Boy Scouting

Boy Scouting

Purpose of Boy Scouting:

The Blue Ridge Mountains Council with the Boy Scouts of America aims to provide a program for community organizations that offers effective character development, citizenship training and personal fitness training for youth.

Boy Scout Program Membership:

Boy Scouting is a year-round program for boys age 11-17. Boys who are 10 may join if they have received the Arrow of Light Award or have finished the fifth grade. Boy Scouting is a program of fun outdoor activities, peer group leadership opportunities and a personal exploration of career, hobby and special interests, all designed to achieve the BSA’s objectives of strengthening character, personal fitness and good citizenship.
The Blue Ridge Mountains Council has over 180 troops and 80 crews active in its council area.

Who Pays for It?

Several groups are responsible for supporting Boy Scouting: the boy and his parents, the troop, the chartered organization and the community. Boys are encouraged to earn money whenever possible to pay their own expenses and they also contribute dues to their troop treasuries to pay for budgeted items. Troops obtain additional income by working on approved money-earning projects. The community, including parents, supports Scouting through the United Way, Friends of Scouting campaigns, bequests and special contributions to the Blue Ridge Mountains Council. This income provides leadership training, outdoor programs, maintenance of the Council Service Center in Roanoke and other facilities, and professional service for units.

Aims and Methods of the Scouting Program:

The Scouting program has three specific objectives, commonly referred to as the “Aims of Scouting.” They are character development, citizenship training, and personal fitness.

The methods by which the aims are achieved are listed below in random order to emphasize the equal importance of each.

  • Ideals: The ideals of Boy Scouting are spelled out in the Scout Oath, the Scout Law, the Scout motto, and the Scout slogan. The Boy Scout measures himself against these ideals and continually tries to improve. The goals are high, and as he reaches for them, he has some control over what and who he becomes.

 

  • Patrols: The patrol method gives Boy Scouts an experience in group living and participating citizenship. It places responsibility on young shoulders and teaches boys how to accept it. The patrol method allows Scouts to interact in small groups where members can easily relate to each other. These small groups determine troop activities through elected representatives.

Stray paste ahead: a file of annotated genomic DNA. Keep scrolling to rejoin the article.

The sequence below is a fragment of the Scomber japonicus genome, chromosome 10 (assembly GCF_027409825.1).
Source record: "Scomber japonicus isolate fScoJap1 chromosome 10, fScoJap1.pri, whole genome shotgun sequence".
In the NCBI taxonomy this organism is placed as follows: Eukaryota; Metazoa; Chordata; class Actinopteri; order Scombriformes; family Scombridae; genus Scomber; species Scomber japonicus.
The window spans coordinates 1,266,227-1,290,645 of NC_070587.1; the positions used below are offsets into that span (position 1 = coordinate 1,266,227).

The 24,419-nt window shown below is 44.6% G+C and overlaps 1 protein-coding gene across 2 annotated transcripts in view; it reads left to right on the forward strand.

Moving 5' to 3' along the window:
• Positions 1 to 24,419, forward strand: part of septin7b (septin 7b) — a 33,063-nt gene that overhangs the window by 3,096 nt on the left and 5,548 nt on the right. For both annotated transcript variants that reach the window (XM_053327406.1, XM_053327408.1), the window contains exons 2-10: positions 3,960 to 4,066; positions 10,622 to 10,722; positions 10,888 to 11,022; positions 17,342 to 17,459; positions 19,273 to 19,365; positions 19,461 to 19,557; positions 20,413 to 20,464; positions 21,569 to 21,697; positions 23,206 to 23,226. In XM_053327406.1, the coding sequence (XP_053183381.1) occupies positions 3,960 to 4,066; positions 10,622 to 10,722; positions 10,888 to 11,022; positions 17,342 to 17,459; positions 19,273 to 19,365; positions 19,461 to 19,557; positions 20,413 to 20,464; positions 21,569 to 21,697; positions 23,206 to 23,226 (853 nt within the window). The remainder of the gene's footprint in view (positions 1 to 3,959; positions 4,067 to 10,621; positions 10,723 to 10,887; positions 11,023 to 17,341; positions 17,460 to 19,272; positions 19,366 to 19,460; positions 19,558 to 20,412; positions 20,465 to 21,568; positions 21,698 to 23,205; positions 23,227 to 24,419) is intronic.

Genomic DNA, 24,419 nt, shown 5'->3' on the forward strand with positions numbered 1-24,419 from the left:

• Outdoor Programs: Boy Scouting is designed to take place outdoors. It is in the outdoor setting that Scouts share responsibilities and learn to live with one another. In the outdoors the skills and activities practiced at troop meetings come alive with purpose. The outdoors is the laboratory in which Scouts learn ecology and practice conservation of nature’s resources.

 

  • Advancement: Boy Scouting provides a series of surmountable obstacles through the advancement method. The Boy Scout plans his advancement and progresses at his own pace as he meets each challenge. The Scout is rewarded for each achievement, which helps him gain self-confidence. The steps in the advancement system help a Boy Scout grow self-reliant and able to help others.

 

  • Associations With Adults: Boys learn a great deal by watching how adults conduct themselves. Scout leaders can be positive role models for the members of the troop and can make a profound difference in their lives.

 

  •  Personal Growth:  As Boy Scouts plan their activities and progress toward their goals, they experience personal growth. The Good Turn concept is a major part of the personal growth method of Boy Scouting. Boys grow as they participate in community service projects and do Good Turns for others. The religious emblems program also is a large part of the personal growth method. 

 

  • Leadership Development: The Boy Scout program encourages boys to learn and practice leadership skills. Every Boy Scout has the opportunity to participate in both shared and total leadership situations. Understanding the concepts of leadership helps a boy accept the leadership role of others and guides him toward the citizenship aim of Scouting.

 

  • Uniform: The uniform makes the Boy Scout troop visible as a force for good and creates a positive youth image in the community. Boy Scouting is an action program, and wearing the uniform is an action that shows each Boy Scout's commitment to the aims and purposes of Scouting.

  Outdoor Activities:

The Blue Ridge Mountains Council offers many outdoor activities and camps at its Blue Ridge Scout Reservation in Pulaski   County, Va. Boy Scouts can participate, enjoy and learn from week-long experiences at such camps as: Mountain Man   Outpost, High Knoll, Fish Camp, New River Adventure, Voyageur Trek and the Claytor Lake Aquatics base, just to name a few.

The BSA conducts a national Scout jamboree every four years and participates in world Scout jamborees (also held at four-year intervals).